Epic Lord of the Rings Wedding Fantasy ?♥
BRING FORTH THE RINGS! Book lovers Megan and Mitch wanted their romantic J.R.R. Tolkien wedding to feel like Bilbo’s 111th birthday party – the opening chapter of J.R.R. Tolkien’s “The Lord of the Rings” fantasy epic. The couple are both avid Tolkien aficionados, having co-founded a Tolkien Society, of which they were President and Vice-President!
“Featuring Tolkien in our wedding was a necessity,” shares Megan. “This included a reception with rusticity, a literary flavour, quaintness, a homey, unpretentious feel. Our colours were inspired by flowers: purples, a green like the grass of the Shire, and bright, sunny yellow.”
The creative pair thought of everything, from a seating chart was comprised of two giant maps of Middle Earth, Tolkien book centerpieces, and a secretly barefoot bride in homage to hobbits who prefer to go shoeless. The absolute highpoint of their many ingenious ideas was no doubt the ring exchange. During their ceremony their priest commanded “bring forth the rings!”. At that point their ring bearer started processing down the long aisle at St. Joseph’s Cathedral sporting a hobbit cloak, wearing the rings around his neck in reference to Frodo Baggins! We’re so grateful to ENV Photography who captured their magical day, making it possible for us to share in it, too.
Their photo booth was personalized with Lord of the Rings costumes resulting in lots of photos of Gandalfs, Legolases, and Bilbos in the reel. Very important to hobbits, Tolkien, and to the couple, are green, growing things: “We wanted to emphasize that our love was a green, growing thing, so our party favours were tiny oak saplings that guests could take and plant either in their yards or in several designated public parks.”
?? Book lovers, unite! ??
Rustic J.R.R. Tolkien Wedding
The bridesmaids wore fairly simple knee-length dresses with fitted bodices and thick straps. They were made of a rich fabric, though, and deep purple in colour. Their bouquets were mainly white, only mine contained various shades of purple. I also asked for a lot of greenery in the bouquets.
I originally wanted bouquets full of lilacs picked from mine and Mitch’s backyard – purple ones for my bridesmaids and white ones for me (the opposite of our dress colour scheme). Unfortunately, not too many lilacs are left in June, so we had to supplement the lilacs with other flowers, as well – different purple ones for me and white ones for my bridesmaids. I still got to have a few sprigs of lilacs from my very own backyard in my bouquet, though, which was very special for me.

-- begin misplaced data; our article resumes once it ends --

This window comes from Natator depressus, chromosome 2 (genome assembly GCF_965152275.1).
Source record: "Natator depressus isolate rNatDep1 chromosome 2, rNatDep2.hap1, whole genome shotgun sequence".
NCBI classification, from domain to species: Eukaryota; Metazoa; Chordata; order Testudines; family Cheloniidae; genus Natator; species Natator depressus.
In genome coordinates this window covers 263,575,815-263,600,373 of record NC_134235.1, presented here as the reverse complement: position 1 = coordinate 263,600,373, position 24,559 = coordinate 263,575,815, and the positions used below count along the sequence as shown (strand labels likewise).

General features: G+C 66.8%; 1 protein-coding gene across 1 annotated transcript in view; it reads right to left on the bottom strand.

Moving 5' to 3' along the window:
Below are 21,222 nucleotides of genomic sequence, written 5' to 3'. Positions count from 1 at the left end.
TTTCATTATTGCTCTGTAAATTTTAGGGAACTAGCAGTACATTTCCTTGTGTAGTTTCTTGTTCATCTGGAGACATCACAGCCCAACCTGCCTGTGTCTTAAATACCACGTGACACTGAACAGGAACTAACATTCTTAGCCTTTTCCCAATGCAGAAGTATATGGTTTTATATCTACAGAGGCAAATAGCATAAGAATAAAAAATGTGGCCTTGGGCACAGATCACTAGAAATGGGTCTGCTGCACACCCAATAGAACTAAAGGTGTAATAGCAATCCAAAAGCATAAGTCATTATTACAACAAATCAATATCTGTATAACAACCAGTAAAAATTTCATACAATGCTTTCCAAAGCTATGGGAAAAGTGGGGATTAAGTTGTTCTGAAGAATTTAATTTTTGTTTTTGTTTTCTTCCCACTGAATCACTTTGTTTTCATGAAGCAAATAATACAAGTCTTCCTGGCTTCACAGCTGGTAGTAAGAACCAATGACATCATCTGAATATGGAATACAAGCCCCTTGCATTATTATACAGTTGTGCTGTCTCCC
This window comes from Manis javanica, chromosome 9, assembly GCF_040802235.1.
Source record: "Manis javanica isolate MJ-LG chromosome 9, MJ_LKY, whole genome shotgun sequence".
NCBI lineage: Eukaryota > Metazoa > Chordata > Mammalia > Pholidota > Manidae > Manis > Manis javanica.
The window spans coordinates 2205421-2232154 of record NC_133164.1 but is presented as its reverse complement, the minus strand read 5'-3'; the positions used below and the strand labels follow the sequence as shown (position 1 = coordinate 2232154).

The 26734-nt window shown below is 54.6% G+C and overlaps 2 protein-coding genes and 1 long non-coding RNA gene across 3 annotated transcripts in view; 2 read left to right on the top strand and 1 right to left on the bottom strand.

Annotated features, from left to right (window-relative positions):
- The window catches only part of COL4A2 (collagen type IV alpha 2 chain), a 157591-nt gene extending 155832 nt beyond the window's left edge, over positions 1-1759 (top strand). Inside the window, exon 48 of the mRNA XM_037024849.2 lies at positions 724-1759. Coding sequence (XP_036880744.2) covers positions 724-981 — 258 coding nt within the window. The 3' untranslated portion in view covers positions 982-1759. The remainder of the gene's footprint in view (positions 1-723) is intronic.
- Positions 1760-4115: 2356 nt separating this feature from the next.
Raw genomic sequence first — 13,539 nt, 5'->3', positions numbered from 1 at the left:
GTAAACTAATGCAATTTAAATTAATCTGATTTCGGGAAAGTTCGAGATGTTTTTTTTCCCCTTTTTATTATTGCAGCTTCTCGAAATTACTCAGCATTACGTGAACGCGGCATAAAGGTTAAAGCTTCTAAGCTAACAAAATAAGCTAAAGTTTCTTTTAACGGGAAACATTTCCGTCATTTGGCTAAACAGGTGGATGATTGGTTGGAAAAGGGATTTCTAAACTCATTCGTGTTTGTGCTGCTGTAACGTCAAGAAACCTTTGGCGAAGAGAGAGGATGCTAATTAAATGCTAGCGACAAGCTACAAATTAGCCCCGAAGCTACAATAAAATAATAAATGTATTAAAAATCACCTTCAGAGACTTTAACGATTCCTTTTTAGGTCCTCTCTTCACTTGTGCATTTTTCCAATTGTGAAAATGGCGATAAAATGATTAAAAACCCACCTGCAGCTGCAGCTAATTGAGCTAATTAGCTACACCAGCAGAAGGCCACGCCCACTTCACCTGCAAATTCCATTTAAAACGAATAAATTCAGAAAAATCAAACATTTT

I also had my bouquet bound in a piece of fabric from one of my grandpa’s suits. I told the florist I wanted the flowers to look unpretentious, as though they could have been picked at my Godmother’s farm (and we would have used flowers from the farm if only she lived in the same city!)
For as long as I can remember, I have wanted lace sleeves on my wedding dress. The bodice was fitted and pulled in at the natural waistline, and the skirt was full – a subtle A-line. The entire dress was french lace, and the 4 foot train had lace flowers all over it from top to bottom. My inspiration was partly Maria Von Trapp, but I also wanted a very vintage look. I wanted it to be plausible that my grandmother had worn the dress in an earlier time. I wanted something modest, vintage, elegant, and pretty.
Mitch created a sort of a modern version of the morning suit, with a black dinner jacket, grey pants, and a silvery vest.
As a young girl, I was absolutely in love with “The Sound of Music,” and for years I’d planned to walk down the aisle to the same song Maria Von Trapp does in the film. I was lucky enough to have a cousin who plays the violin and an uncle who plays the trumpet, and they performed “How Do You Solve a Problem Like Maria” with the Basilica’s organist as I walked down the aisle.
My bridal party walked down to a piano solo instrumental version of Cat Stevens’ “Morning Has Broken.” We had a full Catholic Mass, so the ceremony took about 90 minutes and was full of lots of beautiful music performed by my dad and uncles on guitar and vocals and our family friend on piano.
My dad and uncles sang “Climb Ev’ry Mountain,” also from The Sound of Music, as Mitch and I signed the register. I went barefoot for the ceremony as an homage to Frodo Baggins, and hobbits in general (who tend to go shoe-less).
When it came time to exchange rings, the officiating priest agreed to say “bring forth the rings” in a booming voice, which is a reference to what Elrond, a character in “The Lord of the Rings”, says when he commands Frodo to display the One Ring of power.
Our ring bearer at that point started processing down the very long aisle at St. Joseph’s Cathedral sporting a hobbit cloak and wearing the rings around his neck in reference to Frodo Baggins.
It was a nod that no one in the congregation could miss!
Our guest book was a simple, bound journal. Our seating chart was comprised of two giant maps of J.R.R Tolkien’s Middle Earth with the tables affixed around the borders, attached by string to the “land” they represented.
Our friend from the Tolkien Society crafted beautiful table name-cards with images of the various places in Middle Earth on them.
Our wedding tables were all named after realms in Middle Earth, J.R.R. Tolkien’s fantasy land. Giant maps of Middle Earth greeted guests as they entered and informed them which realm they were to sit in. We also had small glass vases with a simple floral arrangement in each.
Stacks of books were bound together to symbolize the bride and groom coming together. It was neat because of how varied our interests were – the stacks were quite heterogeneous, with some fantasy novels, physics textbooks (we’re both physics students), and versions of the Bible.